#### The linear system¶

Combining the matrix equations from the initial conditions and the differential equation, we get the following:

$$\begin{bmatrix} 1 & 0 & \ldots & \ldots & \ldots & \dots & 0 \\ \frac{-1}{h} & \frac{1}{h} & 0 & \ldots & \ldots & \ldots & 0 \\ \frac{m}{h^2}-\frac{\gamma}{2h} & k-\frac{2m}{h^2} & \frac{m}{h^2}+\frac{\gamma}{2h} & 0 & \ldots & \dots & 0 \\ 0 & \frac{m}{h^2}-\frac{\gamma}{2h} & k-\frac{2m}{h^2} & \frac{m}{h^2}+\frac{\gamma}{2h} & 0 & \ldots & 0 \\ \vdots & \ddots & \ddots & \ddots & \ddots & \ddots & \vdots \\ \vdots & & \ddots & \ddots & \ddots & \ddots & 0 \\ 0 & \dots & \dots & 0 & \frac{m}{h^2}-\frac{\gamma}{2h} & k-\frac{2m}{h^2} & \frac{m}{h^2}+\frac{\gamma}{2h} \end{bmatrix}. \begin{bmatrix} u_0 \\ u_1 \\ u_2 \\ u_3 \\ u_4 \\ \vdots \\ \vdots \\ u_N \\ \end{bmatrix} = \begin{bmatrix} a\\ b\\ F(t_1) \\ F(t_2) \\ F(t_3) \\ \vdots \\ \vdots \\ F(t_{N-1}) \end{bmatrix}$$

#### Solving the system.¶

We can solve the system by forward substitution. Associated to the first line we have $$u_0 = a.$$

The second line is $\frac{-1}{h} u_0 + \frac{1}{h} u_1 = b.$ Solving, we see that $$u_1 = h\big(b + \frac{u_0}{h}).$$

Then the generic line in the matrix is given by $$\left(\frac{m}{h^2}-\frac{\gamma}{2h}\right)u_{j-1} + \left(k-\frac{2m}{h^2}\right)u_j + \left(\frac{m}{h^2}+\frac{\gamma}{2h}\right)u_{j+1} = F(t_j).$$

We'll assume we already know $u_{j-1}$ and $u_j$. Then we have $$u_{j+1} = \left(F(t_j) - \left(\frac{m}{h^2}-\frac{\gamma}{2h}\right)u_{j-1} - \left(k-\frac{2m}{h^2}\right)u_j\right)\Big/\left(\frac{m}{h^2}+\frac{\gamma}{2h}\right).$$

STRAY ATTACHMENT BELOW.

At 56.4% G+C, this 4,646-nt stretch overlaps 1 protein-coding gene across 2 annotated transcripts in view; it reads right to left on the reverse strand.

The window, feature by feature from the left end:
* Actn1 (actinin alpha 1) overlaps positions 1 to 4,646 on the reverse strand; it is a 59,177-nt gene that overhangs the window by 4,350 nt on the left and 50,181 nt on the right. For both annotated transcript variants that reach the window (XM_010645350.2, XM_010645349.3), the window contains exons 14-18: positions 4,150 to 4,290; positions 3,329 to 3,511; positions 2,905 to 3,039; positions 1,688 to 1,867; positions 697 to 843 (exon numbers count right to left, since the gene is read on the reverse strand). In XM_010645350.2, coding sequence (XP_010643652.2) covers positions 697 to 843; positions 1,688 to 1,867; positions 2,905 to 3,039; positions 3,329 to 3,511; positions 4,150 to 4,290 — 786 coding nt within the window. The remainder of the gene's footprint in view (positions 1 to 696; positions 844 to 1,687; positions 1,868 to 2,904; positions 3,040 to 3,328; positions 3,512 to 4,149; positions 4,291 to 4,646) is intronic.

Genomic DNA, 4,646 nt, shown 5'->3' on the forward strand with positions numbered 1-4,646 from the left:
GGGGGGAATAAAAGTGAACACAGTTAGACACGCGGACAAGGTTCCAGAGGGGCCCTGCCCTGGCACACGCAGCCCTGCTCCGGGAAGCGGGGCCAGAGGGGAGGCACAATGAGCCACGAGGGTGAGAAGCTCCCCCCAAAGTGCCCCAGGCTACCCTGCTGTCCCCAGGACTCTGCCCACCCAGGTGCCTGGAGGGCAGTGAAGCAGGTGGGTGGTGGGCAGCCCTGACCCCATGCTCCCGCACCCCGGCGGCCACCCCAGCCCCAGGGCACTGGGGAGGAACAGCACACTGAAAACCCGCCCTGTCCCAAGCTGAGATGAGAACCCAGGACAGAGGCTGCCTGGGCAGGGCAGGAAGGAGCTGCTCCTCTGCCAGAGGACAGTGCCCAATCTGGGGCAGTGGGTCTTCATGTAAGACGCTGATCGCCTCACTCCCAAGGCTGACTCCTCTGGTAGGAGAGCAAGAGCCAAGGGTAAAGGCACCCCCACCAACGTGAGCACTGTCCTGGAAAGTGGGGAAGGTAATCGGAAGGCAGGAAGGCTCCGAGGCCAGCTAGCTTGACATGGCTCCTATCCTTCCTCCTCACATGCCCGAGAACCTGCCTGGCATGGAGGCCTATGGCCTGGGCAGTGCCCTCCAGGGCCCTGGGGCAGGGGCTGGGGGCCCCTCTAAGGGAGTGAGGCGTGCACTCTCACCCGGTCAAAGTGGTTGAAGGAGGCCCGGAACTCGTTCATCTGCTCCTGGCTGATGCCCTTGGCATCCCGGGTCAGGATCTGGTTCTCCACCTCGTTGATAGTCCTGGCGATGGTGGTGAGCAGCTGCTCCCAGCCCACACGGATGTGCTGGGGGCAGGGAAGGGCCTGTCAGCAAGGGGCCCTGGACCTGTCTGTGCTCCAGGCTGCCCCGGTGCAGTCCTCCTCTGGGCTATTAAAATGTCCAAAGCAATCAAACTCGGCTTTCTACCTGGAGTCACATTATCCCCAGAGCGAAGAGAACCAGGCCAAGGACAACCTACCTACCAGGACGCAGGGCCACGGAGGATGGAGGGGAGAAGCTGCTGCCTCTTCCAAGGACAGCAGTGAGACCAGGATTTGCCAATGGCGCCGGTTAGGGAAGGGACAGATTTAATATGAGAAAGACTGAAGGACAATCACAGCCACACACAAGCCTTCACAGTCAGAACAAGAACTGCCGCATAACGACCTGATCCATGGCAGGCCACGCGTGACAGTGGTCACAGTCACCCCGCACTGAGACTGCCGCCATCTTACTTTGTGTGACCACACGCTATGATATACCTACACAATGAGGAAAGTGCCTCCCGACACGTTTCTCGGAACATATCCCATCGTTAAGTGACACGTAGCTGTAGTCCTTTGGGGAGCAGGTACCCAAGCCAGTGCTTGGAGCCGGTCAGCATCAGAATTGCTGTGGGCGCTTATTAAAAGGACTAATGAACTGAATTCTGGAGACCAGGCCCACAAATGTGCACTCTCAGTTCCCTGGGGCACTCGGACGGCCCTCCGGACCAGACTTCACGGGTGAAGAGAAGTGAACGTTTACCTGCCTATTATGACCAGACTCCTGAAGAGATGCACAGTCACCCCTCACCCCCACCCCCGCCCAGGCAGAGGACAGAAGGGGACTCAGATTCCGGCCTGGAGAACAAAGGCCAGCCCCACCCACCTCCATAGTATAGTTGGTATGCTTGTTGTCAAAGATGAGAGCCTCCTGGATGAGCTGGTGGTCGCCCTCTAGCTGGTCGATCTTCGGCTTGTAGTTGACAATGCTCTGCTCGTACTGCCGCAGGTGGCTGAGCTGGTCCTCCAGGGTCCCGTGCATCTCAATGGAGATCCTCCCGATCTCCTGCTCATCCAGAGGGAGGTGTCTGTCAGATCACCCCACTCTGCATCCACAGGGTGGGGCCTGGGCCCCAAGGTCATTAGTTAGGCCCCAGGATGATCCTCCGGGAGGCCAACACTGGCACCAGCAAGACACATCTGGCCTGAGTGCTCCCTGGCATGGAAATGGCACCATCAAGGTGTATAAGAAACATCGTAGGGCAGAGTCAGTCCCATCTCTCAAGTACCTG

## Implementation¶

We need to pass our function a number of parameters:

• The mass m, the damping constant gamma, and the spring constant k.
• The forcing function F, which will be a Python function ${\mathbb R} \to {\mathbb R}$.
• The initial position a and velocity b.
• The time $T$ determining the interval $[0,T]$.
• The number $N$, so that we use $N+1$ points equally spaced in $[0,T]$.

Our function will return a numpy array u with entries u up to u[N]. The value of u[j] will store the computed value of $u_j = u(t_j)$.

The following function implements this:

In :
def spring_solve(m, gamma, k, F, a, b, T, N):
h = T/N
# The t values we use:
t = np.linspace(0, T, N+1)
# This will store the u values we compute.
u = np.zeros(N+1)
u = a
u = h * (b + u/h)
for j in range(1,N):
u[j+1] = ( F(t[j]) - (m/h**2-gamma/(2*h))*u[j-1] - (k-2*m/h**2)*u[j] ) / (m/h**2+gamma/(2*h))
return u


## Examples¶

### Example 1¶

First we consider the differential equation $$u'' + u = 0, \quad u(0)=0, \quad \text{and} \quad u'(0)=1.$$ Clearly the solution is $u(t)=\sin(t)$.

We will observe that our algorithm works surprisingly well over the interval $[0,10]$ with $N=20$.

In :
T = 10
N = 20
x = np.linspace(0,10,200)
sol, = plt.plot(x, np.sin(x), "b", label="actual solution")
t = np.linspace(0, T, N+1)
u = spring_solve(1, 0, 1, lambda t:0, 0, 1, T, N)
approx, = plt.plot(t, u, "r", label="computed approximation")
legend = plt.legend(handles=[sol,approx], loc='lower left')
plt.show() For larger values of $N$, it works even better:

In :
T = 10
N = 100
x = np.linspace(0,10,200)
sol, = plt.plot(x, np.sin(x), "b", label="actual solution")
t = np.linspace(0, T, N+1)
u = spring_solve(1, 0, 1, lambda t:0, 0, 1, T, N)
approx, = plt.plot(t, u, "r", label="computed approximation")
legend = plt.legend(handles=[sol,approx], loc='lower left')
plt.show() ### Example 2¶

Here is a plot with some damping:

In :
T = 100
N = 1000
t = np.linspace(0, T, N+1)
u = spring_solve(1, 0.1, 1, lambda t:0, 0, 1, T, N)
plt.plot(t, u)
plt.show() ### Example 3¶

Here are some plots with some periodic forcing:

In :
T = 100
N = 1000
t = np.linspace(0, T, N+1)
u = spring_solve(1, 0, 1, lambda t:np.cos(t/8), 0, 1, T, N)
plt.plot(t, u)
plt.show() In :
T = 100
N = 1000
t = np.linspace(0, T, N+1)
u = spring_solve(1, 0, 1, lambda t:np.cos(t), 0, 1, T, N)
plt.plot(t, u)
plt.show() ### Example 4¶

Some plots with both periodic forcing and some damping:

In :
T = 200
N = 1000
t = np.linspace(0, T, N+1)
u = spring_solve(1, 0.05, 1, lambda t:np.cos(t/8), 0, 1, T, N)
plt.plot(t, u)
plt.show() In :
T = 150
N = 1000
t = np.linspace(0, T, N+1)
u = spring_solve(1, 0.05, 1, lambda t:np.cos(t), 0, 1, T, N)
plt.plot(t, u)
plt.show()